“Do not stop to look at the wilderness,” one of the ragged men in “Tragic Jungle” confides, busying himself on the zapote trees he’s been hacking away at with a machete. He doesn’t have anyone to talk to from the heights he’s climbed, whispering these admonitions so only the audience can hear as he extracts sap that can be turned into gum, a prized export from Rio Hondo, which runs between Mexico and Belize, the latter still known as British Honduras when Yulene Olaizola’s engrossing fifth feature unfolds 60 years before the country declared its independence in 1981.
In fact, “Tragic Jungle” is set when colonial rule had its greatest penetration, finding its way into the country’s deepest reaches where a woman named Agnes (Indira Rubie Andrewin) and her sister Florence (Shantai Obispo) attempt to escape the former’s plans for marriage to an Englishman, who dispatches henchmen to retrieve her. The pursuit drives Agnes towards the areas of the forest where only jaguars and those who toil away in the trees to extract gum dare to go, preferring the company of the latter even if they’re an untrustworthy bunch, coming to hatch plans to betray their boss Don Osenimo by selling their gum to smugglers who can give them a better deal. Between the Englishman who wants Agnes back and the Don who wants his money, the stage is set for no one to make it out of the jungle alive.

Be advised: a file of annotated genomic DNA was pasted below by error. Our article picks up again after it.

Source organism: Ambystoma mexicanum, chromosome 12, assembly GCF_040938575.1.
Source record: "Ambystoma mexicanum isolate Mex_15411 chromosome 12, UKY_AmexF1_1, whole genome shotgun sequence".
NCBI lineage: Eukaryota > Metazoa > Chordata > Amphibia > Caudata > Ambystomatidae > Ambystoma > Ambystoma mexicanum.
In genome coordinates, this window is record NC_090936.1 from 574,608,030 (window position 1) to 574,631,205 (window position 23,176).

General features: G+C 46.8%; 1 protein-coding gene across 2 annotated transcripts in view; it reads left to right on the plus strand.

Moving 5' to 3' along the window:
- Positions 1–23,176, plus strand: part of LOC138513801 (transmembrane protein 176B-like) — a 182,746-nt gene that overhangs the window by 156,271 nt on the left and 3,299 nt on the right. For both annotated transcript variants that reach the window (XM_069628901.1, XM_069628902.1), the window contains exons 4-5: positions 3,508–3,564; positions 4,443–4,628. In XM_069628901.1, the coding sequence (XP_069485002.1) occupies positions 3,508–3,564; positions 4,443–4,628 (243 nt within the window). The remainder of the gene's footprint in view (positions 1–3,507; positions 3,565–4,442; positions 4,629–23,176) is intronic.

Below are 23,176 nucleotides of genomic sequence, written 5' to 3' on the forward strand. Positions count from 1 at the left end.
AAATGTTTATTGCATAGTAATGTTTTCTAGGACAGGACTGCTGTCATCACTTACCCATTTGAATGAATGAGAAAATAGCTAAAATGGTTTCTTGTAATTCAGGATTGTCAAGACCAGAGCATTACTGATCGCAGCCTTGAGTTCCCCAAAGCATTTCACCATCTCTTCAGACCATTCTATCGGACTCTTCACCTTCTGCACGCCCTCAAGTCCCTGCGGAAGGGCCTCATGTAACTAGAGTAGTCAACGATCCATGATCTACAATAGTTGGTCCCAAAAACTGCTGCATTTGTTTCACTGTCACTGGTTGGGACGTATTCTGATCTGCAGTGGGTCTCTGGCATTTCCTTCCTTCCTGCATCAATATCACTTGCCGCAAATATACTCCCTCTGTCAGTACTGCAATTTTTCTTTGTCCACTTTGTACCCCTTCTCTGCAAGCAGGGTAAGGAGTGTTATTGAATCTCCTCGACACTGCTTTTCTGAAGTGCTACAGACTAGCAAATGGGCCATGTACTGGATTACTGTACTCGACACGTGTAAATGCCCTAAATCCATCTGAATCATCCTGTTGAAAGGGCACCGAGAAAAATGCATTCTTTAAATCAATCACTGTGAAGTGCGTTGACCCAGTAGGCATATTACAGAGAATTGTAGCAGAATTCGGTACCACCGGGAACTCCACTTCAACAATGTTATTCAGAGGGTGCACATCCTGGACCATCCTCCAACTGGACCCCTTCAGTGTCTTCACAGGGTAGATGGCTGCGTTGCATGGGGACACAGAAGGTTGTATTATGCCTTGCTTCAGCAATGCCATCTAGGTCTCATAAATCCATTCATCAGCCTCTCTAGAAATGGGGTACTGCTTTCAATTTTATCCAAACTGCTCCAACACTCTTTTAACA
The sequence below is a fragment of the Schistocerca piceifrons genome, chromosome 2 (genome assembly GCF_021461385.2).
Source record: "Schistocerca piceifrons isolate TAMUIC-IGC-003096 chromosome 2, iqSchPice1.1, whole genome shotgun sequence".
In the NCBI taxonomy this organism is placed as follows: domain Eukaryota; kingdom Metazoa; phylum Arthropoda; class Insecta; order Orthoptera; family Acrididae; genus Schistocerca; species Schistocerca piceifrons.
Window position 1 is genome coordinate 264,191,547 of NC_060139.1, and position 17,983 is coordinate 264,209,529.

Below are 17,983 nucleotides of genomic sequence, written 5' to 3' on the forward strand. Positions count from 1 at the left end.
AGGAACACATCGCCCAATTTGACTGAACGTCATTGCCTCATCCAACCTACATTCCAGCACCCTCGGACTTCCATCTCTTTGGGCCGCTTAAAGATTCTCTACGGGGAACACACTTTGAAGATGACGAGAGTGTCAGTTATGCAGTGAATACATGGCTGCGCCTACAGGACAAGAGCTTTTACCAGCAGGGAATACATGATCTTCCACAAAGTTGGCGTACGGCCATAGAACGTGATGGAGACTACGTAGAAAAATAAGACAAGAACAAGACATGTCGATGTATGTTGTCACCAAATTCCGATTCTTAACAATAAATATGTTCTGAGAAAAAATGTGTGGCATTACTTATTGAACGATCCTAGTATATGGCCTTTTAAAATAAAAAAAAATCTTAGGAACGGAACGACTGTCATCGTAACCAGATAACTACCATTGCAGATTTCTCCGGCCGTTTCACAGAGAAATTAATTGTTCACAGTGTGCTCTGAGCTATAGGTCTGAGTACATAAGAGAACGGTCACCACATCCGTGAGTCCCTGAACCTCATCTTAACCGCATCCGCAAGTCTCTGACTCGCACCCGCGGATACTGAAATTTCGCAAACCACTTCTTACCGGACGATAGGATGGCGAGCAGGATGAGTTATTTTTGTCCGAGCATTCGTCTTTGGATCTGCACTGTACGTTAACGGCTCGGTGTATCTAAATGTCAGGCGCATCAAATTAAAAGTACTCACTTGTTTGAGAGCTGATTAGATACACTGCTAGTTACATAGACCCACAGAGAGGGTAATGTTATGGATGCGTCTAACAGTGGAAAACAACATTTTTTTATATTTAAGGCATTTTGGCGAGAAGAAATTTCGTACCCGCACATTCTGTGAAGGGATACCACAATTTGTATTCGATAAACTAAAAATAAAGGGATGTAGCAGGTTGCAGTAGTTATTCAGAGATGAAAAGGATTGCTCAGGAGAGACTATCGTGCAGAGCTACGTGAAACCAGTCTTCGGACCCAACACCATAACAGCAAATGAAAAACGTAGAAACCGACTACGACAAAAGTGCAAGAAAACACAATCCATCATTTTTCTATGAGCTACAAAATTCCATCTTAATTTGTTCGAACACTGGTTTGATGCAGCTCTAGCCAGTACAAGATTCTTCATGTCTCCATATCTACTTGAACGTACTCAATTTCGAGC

While there’s no honor among thieves, there’s an exception in seeing Olaizola pilfer the template for good ol’ fashioned westerns and reinventing it with a Latin America flair, mixing in a bit of mysticism as Agnes evolves from being the one taken in by the men to casting a spell on them, thought to be the personification of the mythic figure of Xtabay, a woman whose beauty leads men to their death. These being desperados, the director and co-writer Rubén Imaz offer little in the way of backstory for anyone involved, casting actors whose weathered faces say it all, but nonetheless their identity becomes subsumed by the tropical environment they try to find their way out of, with rapturous cinematography by Sofia Oggioni and immersive sound design extending that feeling beyond the screen.
With such an overwhelming central character, the lack of definition for the humans can result in some narratively questionable motivations among the group of tree-cutters, led by Ausencio (Gilberto Barraza), the most enterprising of the group, as they press ahead in the face of increasing peril, but Olaizola’s muscular filmmaking gives more than enough to hold onto even when the narrative can feel a bit slippery, summoning the sensation of being on the run in all of its sweaty detail. “Tragic Jungle” may live up to its title when it’s bound to not end well for so many scrambling to make the best of a bad situation, but it’s invigorating as a cinematic experience, making it impossible despite all warnings not to want to stop and take in as much as you can.